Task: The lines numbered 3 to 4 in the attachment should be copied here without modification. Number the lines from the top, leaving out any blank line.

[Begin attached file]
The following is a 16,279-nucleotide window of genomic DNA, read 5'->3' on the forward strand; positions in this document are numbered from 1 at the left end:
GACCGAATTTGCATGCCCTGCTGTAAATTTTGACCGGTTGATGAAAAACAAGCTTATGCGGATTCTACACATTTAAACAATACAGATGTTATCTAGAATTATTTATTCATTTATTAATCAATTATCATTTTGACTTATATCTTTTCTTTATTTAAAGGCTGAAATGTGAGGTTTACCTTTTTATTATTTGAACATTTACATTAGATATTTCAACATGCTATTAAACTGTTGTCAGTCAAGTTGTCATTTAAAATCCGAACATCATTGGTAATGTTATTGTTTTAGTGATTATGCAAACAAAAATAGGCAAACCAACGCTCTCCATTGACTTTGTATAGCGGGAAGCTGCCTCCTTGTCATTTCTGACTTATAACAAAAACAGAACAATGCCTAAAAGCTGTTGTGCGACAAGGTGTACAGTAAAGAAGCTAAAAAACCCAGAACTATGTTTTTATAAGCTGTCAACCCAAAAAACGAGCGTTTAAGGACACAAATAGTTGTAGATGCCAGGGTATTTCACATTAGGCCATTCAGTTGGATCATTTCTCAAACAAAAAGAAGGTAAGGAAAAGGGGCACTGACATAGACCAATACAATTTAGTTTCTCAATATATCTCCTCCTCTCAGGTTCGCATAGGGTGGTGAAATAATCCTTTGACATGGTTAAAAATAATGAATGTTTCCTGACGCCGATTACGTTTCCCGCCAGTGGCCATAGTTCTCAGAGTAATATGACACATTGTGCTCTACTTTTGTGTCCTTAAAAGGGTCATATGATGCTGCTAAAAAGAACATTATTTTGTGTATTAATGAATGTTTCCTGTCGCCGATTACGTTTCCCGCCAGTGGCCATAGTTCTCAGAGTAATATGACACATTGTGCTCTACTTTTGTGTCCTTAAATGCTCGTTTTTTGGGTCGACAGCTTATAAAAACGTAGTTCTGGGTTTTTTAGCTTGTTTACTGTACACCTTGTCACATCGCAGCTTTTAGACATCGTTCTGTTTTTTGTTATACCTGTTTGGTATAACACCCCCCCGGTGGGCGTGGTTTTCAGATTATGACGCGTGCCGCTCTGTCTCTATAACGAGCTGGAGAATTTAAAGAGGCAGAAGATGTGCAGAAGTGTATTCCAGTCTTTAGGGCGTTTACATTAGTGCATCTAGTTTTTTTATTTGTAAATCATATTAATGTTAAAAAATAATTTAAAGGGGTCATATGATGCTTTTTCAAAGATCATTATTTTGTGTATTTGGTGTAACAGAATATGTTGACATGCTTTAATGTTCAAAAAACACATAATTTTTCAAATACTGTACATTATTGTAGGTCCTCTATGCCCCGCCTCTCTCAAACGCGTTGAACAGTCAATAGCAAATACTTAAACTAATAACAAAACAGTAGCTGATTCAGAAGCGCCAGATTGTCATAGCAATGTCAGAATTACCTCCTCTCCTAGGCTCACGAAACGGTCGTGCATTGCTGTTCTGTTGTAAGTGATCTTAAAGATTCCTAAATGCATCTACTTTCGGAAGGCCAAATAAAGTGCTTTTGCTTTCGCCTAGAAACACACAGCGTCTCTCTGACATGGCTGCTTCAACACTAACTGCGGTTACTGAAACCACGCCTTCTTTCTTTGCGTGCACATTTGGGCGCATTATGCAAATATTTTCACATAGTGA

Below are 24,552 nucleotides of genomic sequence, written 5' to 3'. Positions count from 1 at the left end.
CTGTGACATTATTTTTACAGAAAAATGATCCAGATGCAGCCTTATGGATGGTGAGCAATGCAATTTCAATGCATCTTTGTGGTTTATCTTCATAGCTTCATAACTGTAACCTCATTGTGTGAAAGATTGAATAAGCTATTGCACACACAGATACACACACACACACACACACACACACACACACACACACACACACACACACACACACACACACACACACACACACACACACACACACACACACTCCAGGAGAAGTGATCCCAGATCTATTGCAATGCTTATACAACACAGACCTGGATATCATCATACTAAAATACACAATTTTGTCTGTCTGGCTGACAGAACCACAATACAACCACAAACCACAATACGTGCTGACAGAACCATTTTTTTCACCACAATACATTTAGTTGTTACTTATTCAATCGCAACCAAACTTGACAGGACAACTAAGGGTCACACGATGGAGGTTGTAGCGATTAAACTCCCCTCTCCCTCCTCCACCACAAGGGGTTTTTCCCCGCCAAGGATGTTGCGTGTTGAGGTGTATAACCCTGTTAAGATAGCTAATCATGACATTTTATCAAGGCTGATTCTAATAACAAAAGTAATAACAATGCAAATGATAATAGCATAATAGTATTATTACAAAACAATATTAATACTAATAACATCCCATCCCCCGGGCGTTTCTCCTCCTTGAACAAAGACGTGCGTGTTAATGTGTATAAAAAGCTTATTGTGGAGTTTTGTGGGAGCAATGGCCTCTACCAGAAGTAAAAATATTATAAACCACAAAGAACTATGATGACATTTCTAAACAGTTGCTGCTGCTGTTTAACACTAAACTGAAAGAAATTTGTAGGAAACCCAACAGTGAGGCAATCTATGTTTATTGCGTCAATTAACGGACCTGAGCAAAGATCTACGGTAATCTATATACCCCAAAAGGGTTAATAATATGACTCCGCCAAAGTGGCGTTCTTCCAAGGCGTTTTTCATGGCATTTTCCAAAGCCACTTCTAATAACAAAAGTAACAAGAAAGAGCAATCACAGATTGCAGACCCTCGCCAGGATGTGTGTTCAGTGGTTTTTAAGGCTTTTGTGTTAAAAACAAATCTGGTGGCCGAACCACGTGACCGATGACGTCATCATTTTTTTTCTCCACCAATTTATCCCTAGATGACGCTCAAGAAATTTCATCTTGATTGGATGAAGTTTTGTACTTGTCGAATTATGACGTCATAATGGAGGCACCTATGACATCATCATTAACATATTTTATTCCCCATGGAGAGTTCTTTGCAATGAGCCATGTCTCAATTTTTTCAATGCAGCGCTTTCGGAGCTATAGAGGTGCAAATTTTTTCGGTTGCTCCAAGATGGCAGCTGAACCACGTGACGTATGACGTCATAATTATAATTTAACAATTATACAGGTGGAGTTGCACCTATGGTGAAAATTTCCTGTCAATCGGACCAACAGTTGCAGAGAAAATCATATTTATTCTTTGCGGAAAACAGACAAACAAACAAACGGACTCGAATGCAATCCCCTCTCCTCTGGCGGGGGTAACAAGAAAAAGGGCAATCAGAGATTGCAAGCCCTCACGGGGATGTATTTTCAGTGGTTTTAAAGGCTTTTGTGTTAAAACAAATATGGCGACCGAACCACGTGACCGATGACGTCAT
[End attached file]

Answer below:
Below are 24,552 nucleotides of genomic sequence, written 5' to 3'. Positions count from 1 at the left end.
CTGTGACATTATTTTTACAGAAAAATGATCCAGATGCAGCCTTATGGATGGTGAGCAATGCAATTTCAATGCATCTTTGTGGTTTATCTTCATAGCTTCATAACTGTAACCTCATTGTGTGAAAGATTGAATAAGCTATTGCACACACAGATACACACACACACACACACACACACACACACACACACACACACACACACACACACACACACACACACACACACACACACACACACACACACACTCCAGGAGAAGTGATCCCAGATCTATTGCAATGCTTATACAACACAGACCTGGATATCATCATACTAAAATACACAATTTTGTCTGTCTGGCTGACAGAACCACAATACAACCACAAACCACAATACGTGCTGACAGAACCATTTTTTTCACCACAATACATTTAGTTGTTACTTATTCAATCGCAACCAAACTTGACAGGACAACTAAGGGTCACACGATGGAGGTTGTAGCGATTAAACTCCCCTCTCCCTCCTCCACCACAAGGGGTTTTTCCCCGCCAAGGATGTTGCGTGTTGAGGTGTATAACCCTGTTAAGATAGCTAATCATGACATTTTATCAAGGCTGATTCTAATAACAAAAGTAATAACAATGCAAATGATAATAGCATAATAGTATTATTACAAAACAATATTAATACTAATAACATCCCATCCCCCGGGCGTTTCTCCTCCTTGAACAAAGACGTGCGTGTTAATGTGTATAAAAAGCTTATTGTGGAGTTTTGTGGGAGCAATGGCCTCTACCAGAAGTAAAAATATTATAAACCACAAAGAACTATGATGACATTTCTAAACAGTTGCTGCTGCTGTTTAACACTAAACTGAAAGAAATTTGTAGGAAACCCAACAGTGAGGCAATCTATGTTTATTGCGTCAATTAACGGACCTGAGCAAAGATCTACGGTAATCTATATACCCCAAAAGGGTTAATAATATGACTCCGCCAAAGTGGCGTTCTTCCAAGGCGTTTTTCATGGCATTTTCCAAAGCCACTTCTAATAACAAAAGTAACAAGAAAGAGCAATCACAGATTGCAGACCCTCGCCAGGATGTGTGTTCAGTGGTTTTTAAGGCTTTTGTGTTAAAAACAAATCTGGTGGCCGAACCACGTGACCGATGACGTCATCATTTTTTTTCTCCACCAATTTATCCCTAGATGACGCTCAAGAAATTTCATCTTGATTGGATGAAGTTTTGTACTTGTCGAATTATGACGTCATAATGGAGGCACCTATGACATCATCATTAACATATTTTATTCCCCATGGAGAGTTCTTTGCAATGAGCCATGTCTCAATTTTTTCAATGCAGCGCTTTCGGAGCTATAGAGGTGCAAATTTTTTCGGTTGCTCCAAGATGGCAGCTGAACCACGTGACGTATGACGTCATAATTATAATTTAACAATTATACAGGTGGAGTTGCACCTATGGTGAAAATTTCCTGTCAATCGGACCAACAGTTGCAGAGAAAATCATATTTATTCTTTGCGGAAAACAGACAAACAAACAAACGGACTCGAATGCAATCCCCTCTCCTCTGGCGGGGGTAACAAGAAAAAGGGCAATCAGAGATTGCAAGCCCTCACGGGGATGTATTTTCAGTGGTTTTAAAGGCTTTTGTGTTAAAACAAATATGGCGACCGAACCACGTGACCGATGACGTCAT